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How bark from the Pacific yew tree improved the treatment of breast cancer

By Jenny Bryan

In this month’s article on landmark drugs, Jenny Bryan looks at the discovery of taxanes and how they revolutionised the treatment of breast cancer

In the mid-1990s, the taxanes — paclitaxel (Taxol) and docetaxel (Taxotere) — made newspaper headlines because they were derived from yew trees, rather than for their anticancer activity and novel mode of action. But nearly 20 years later, oncologists are still learning how to use the taxanes to best advantage for breast and ovarian cancer patients.

Chris Twelves, professor of clinical pharmacology and oncology and head of Clinical Cancer Research Groups at Leeds Institute of Molecular Medicine and St James’s Institute of Oncology, recalls the limited treatment options in the early 90s for women with advanced breast cancer once their disease proved resistant to anthracycline-based chemotherapy.

“Anthracyclines were head and shoulders above other drugs at that time, and everything else, such as vinblastine and mitomycin C, were of modest benefit. So there was a feeling that the taxanes were an important class of drugs and a genuinely new and better option for patients,” he says.

From yew tree to clinic

Taxane history starts in 1962, when bark from the Pacific yew tree, Taxus brevifolia, was collected as part of the US National Cancer Institute (NCI) natural products screening programme. Samples showed cytotoxic effects and the active molecule was initially called taxol (later renamed paclitaxel). But taxol’s structure was not reported until 19711 because it proved difficult to characterise, partly because the yield from yew bark was so low.

Subsequent research showed that taxanes worked in a completely different way from other cytotoxic drugs.

They were shown to “over-stabilise” the microtubules that form the structural scaffolding of cells, preventing them from breaking down and reorganising for normal mitosis, thus inhibiting multiplication of cancer cells.2

Adverse publicity about the large numbers of Pacific yews that were beingcut down to produce paclitaxel — an estimated three mature trees to treat one cancer patient — led Bristol-Myers Squibb, which had licensed paclitaxel from the NCI, to look for other ways to produce the drug, and plant cell fermentation subsequently replaced the controversial harvesting of yew bark.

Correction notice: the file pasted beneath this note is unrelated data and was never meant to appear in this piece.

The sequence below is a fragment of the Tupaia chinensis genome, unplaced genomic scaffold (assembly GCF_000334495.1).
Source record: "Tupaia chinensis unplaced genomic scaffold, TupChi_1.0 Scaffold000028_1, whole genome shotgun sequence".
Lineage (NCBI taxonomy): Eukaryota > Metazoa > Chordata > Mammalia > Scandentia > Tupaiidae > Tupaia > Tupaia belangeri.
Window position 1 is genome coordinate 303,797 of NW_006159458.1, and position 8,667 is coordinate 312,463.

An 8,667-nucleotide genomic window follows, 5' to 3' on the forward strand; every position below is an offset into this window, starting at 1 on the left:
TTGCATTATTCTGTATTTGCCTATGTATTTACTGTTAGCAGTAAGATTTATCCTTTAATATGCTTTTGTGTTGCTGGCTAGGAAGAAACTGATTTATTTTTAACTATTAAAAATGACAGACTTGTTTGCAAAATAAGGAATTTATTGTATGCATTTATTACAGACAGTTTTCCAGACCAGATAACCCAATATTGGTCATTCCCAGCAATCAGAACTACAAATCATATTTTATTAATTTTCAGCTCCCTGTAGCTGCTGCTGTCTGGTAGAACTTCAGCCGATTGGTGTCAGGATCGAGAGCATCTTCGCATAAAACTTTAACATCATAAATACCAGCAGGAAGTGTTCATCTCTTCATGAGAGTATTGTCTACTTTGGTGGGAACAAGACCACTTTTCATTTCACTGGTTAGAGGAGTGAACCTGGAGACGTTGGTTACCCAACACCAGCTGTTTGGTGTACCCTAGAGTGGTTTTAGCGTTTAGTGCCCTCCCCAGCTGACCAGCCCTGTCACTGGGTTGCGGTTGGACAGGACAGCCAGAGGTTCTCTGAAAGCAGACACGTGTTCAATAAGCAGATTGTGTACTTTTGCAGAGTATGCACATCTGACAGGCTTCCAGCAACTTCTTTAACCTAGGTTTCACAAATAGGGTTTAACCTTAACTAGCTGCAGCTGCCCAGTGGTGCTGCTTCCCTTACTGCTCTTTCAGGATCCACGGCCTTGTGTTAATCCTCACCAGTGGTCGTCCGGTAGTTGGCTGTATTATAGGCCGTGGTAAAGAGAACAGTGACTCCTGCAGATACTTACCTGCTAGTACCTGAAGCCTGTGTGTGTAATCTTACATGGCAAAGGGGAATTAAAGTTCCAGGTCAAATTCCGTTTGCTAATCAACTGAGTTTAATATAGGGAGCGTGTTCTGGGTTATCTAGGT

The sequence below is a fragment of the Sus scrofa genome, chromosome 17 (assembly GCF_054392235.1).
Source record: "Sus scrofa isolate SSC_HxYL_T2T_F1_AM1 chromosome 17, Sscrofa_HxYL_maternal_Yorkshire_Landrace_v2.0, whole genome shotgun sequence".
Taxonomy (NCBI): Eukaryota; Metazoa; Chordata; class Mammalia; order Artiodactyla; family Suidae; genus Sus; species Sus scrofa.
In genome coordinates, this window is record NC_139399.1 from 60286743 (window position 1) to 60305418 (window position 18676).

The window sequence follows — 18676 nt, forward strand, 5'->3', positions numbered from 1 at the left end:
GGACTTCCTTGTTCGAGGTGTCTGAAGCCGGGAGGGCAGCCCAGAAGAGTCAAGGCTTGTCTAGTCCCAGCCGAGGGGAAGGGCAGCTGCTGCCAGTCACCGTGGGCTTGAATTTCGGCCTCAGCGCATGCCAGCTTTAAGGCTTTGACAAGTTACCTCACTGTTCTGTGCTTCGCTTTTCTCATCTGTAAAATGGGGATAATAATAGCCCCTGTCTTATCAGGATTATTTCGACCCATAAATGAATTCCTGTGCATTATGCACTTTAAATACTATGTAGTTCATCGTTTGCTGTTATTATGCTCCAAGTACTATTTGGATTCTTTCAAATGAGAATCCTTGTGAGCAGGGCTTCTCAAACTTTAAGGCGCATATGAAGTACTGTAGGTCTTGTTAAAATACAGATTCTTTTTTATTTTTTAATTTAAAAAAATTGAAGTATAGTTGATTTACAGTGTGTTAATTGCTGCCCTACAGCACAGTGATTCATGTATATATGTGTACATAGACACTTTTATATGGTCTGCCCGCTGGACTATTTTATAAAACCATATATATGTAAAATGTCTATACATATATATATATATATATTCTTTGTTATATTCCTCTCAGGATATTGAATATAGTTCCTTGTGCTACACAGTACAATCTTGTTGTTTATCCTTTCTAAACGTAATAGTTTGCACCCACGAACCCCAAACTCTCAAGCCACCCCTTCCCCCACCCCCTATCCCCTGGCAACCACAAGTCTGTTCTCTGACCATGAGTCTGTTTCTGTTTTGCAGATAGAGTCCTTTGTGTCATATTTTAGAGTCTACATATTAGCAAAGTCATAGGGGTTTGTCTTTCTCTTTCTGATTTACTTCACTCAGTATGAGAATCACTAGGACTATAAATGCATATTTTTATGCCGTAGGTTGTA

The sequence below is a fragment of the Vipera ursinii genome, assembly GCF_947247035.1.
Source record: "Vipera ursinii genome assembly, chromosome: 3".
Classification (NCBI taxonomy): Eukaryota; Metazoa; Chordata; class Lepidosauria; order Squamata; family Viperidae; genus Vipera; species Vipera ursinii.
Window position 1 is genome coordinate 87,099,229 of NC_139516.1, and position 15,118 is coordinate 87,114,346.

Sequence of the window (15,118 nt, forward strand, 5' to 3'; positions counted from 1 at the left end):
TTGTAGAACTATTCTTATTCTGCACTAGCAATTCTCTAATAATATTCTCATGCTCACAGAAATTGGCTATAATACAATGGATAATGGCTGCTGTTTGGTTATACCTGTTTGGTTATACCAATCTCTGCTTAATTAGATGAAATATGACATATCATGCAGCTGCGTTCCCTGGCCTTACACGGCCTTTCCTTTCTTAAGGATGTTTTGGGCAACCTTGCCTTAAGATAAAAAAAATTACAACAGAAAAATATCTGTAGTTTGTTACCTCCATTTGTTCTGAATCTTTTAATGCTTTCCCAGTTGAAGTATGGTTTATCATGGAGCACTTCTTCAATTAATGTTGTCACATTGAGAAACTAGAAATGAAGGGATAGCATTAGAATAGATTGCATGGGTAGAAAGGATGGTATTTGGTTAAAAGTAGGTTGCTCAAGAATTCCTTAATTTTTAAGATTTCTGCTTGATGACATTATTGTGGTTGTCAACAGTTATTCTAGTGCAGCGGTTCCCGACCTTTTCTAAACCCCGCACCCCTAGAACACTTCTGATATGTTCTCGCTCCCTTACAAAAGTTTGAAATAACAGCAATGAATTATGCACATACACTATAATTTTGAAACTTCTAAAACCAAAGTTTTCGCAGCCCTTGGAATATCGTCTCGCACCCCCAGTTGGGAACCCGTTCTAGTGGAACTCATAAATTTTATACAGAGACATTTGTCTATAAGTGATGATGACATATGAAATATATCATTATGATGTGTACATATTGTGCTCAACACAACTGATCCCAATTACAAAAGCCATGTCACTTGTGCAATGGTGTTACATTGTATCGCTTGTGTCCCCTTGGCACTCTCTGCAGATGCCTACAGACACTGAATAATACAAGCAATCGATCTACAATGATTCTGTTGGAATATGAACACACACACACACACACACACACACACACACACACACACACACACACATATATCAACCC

By using the needles of the more common European yew, Taxus baccata, to produce docetaxel, Rhône Poulenc Rorer (now Sanofi-Aventis) was able to avoid confrontation with environmental groups.

Although both docetaxel and paclitaxel, administered every three weeks, were investigated in advanced breast and advanced ovarian cancer, it gradually became clear that docetaxel was more effective in breast and paclitaxel in ovarian cancer.

A randomised, open-label comparison of three-weekly docetaxel versus paclitaxel in women with advanced breast cancer that had progressed after anthracycline-containing chemotherapy showed median overall survival and median time to progression were both significantly longer with docetaxel (15.4 versus 12.7 months, P=0.03, and 5.7 months versus 3.6 months, P< 0.0001, respectively).3

Docetaxel best for breasts

A key phase III trial, published in 1999, showed that more women with metastatic breast cancer previously treated with anthracyclines responded to docetaxel than mitomycin plus vinblastine (30 per cent versus 11.6 per cent; P<0.0001), and had significantly longer median time to progression and overall survival (19 versus 1 week, P=0.001, and 11.4 versus 8.7 months, P=0.0097, respectively).4 Treatments were tolerable, although neutropenia grade 3/4 was more frequent with docetaxel (93.1  per cent versus 62.5 per cent; P<0.05), while thrombocytopenia grade 3/4 was more frequent with the mitomycin-vinblastine combination (12 per cent versus 4.1 per cent; P<0.05).